Watchful Waiting: Best Bet for Winter Illnesses
You might be too sick for school or work but that doesn’t necessarily mean a trip to the doctor is in order. The majority of cool weather upper respiratory illnesses—like colds, flu, bronchitis and sinusitis—are caused by viral infections. Antibiotics only treat bacterial infections and do not speed recovery from a virus.
Many patients aren’t aware of the distinction and are frustrated when physicians do not prescribe antibiotics for viruses.
“The misuse of antibiotics was pervasive for decades and it’s challenging to convince patients that these medications can be harmful when they’re prescribed for infections that aren’t caused by bacteria,” says Jennifer Caudle, DO, an assistant professor of family medicine at Rowan University School of Osteopathic Medicine in New Jersey. “As an osteopathic physician, it’s my job to help patients understand when they need to come into the office because sometimes they are better off staying in bed than seeing me.”
Focusing on preventive care, Doctors of Osteopathic Medicine, or DOs, look beyond your symptoms to consider how environmental and lifestyle factors impact your health. They are trained to listen and partner with you to help you not only get healthy, but stay well.
When to See Your Doctor
While watchful waiting is recommended for patients who are otherwise healthy, Dr. Caudle notes anyone meeting the following criteria should be evaluated by a physician early in the illness.
See your doctor quickly if:
- You have a weakened immune system.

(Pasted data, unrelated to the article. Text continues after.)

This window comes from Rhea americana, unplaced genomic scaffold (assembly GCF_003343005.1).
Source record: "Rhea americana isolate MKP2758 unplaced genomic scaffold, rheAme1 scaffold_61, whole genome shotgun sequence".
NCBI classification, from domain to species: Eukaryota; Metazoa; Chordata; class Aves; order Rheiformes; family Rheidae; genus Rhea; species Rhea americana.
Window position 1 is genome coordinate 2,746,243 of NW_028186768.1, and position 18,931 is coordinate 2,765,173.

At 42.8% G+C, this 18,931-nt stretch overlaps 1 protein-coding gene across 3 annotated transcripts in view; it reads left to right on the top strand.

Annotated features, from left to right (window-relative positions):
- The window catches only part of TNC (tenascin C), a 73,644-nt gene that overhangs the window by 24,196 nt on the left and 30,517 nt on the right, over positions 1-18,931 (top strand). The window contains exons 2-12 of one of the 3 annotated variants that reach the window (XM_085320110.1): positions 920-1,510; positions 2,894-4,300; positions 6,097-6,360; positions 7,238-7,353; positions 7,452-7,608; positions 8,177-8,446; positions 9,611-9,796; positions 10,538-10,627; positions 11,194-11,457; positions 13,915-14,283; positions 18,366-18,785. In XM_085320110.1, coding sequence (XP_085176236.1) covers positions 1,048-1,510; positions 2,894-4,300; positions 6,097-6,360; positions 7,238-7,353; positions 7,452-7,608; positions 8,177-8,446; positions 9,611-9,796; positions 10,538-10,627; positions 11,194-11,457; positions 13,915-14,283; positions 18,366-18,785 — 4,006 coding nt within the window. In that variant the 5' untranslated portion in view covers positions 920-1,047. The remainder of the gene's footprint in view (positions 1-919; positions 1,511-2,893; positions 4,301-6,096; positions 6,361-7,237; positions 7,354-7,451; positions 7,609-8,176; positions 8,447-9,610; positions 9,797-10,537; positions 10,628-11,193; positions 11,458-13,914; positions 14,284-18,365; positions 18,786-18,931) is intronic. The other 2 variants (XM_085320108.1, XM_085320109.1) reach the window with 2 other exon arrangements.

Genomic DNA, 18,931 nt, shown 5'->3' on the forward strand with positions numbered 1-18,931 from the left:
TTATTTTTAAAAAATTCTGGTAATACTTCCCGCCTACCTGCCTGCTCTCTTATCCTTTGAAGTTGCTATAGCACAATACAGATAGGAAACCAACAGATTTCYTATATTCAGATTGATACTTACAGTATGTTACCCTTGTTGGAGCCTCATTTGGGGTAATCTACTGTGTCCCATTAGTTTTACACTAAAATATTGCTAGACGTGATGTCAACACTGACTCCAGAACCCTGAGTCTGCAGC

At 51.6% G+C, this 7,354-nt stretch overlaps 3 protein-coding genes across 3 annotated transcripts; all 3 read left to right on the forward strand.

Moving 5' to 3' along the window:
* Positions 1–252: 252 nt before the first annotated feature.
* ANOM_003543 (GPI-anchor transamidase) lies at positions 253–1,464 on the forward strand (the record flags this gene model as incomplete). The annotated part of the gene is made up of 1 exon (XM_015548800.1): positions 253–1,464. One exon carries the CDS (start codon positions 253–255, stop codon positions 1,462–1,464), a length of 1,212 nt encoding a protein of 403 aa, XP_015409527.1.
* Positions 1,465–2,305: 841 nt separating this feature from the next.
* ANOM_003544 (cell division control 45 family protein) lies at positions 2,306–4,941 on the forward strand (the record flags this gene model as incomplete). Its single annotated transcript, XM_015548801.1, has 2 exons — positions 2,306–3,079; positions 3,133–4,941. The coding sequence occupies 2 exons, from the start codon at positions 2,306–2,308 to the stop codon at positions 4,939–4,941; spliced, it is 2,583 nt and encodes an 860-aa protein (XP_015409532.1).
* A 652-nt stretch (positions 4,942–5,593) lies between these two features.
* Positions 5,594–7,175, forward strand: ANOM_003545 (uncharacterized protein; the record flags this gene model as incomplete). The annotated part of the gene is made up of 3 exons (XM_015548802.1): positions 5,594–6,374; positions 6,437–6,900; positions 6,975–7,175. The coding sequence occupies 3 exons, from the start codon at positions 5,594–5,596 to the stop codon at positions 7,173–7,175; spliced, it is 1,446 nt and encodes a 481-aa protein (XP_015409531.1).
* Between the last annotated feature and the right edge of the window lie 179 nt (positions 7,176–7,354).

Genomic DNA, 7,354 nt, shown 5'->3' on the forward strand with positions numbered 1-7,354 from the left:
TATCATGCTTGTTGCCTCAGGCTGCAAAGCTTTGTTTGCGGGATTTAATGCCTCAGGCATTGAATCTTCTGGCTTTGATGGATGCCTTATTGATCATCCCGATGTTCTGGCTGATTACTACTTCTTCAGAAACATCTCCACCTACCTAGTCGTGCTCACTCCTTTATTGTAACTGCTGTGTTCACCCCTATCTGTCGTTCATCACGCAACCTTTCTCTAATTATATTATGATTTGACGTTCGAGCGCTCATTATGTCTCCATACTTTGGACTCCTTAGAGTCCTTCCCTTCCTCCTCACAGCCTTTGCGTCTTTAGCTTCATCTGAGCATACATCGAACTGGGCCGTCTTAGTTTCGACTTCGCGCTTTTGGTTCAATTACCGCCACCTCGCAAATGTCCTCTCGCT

- You have underlying medical problems such as heart or lung problems.
- You have been hospitalized with respiratory problems in the past.
- Your symptoms do not improve after 7-10 days.
- Your symptoms include fever higher than 100.5 degrees, severe facial pain, inability to swallow or persistent vomiting.
Many patients can wait a week before visiting their physician if the illness is manageable.
“Most viral infections will improve on their own within seven days and there’s really no need to come in if you’re generally healthy and able to control the symptoms,” Dr. Caudle explains. “Just don’t let it go on for more than 10 days if there is no improvement.”
4 Tips to Staying Healthy
You can take precautionary measures to help avoid illness this cold and flu season by stopping the spread of disease-causing bacteria. Jennie Kwon, DO, a board-certified osteopathic internal medicine physician and senior clinical research fellow in the Division of Infectious Diseases at Washington University School of Medicine in St. Louis, suggests the following tips:
- Stay current on vaccinations, including the influenza vaccination and the Centers for Disease Control and Prevention vaccination recommendations.
- Wash your hands with soap and water. An alcohol-based sanitizer can be used if hands are not visibly dirty.
- Stay home when you are ill to avoid spreading the infection to others.
- Keep a strong immune system with a balance of exercise, healthy eating and sleep.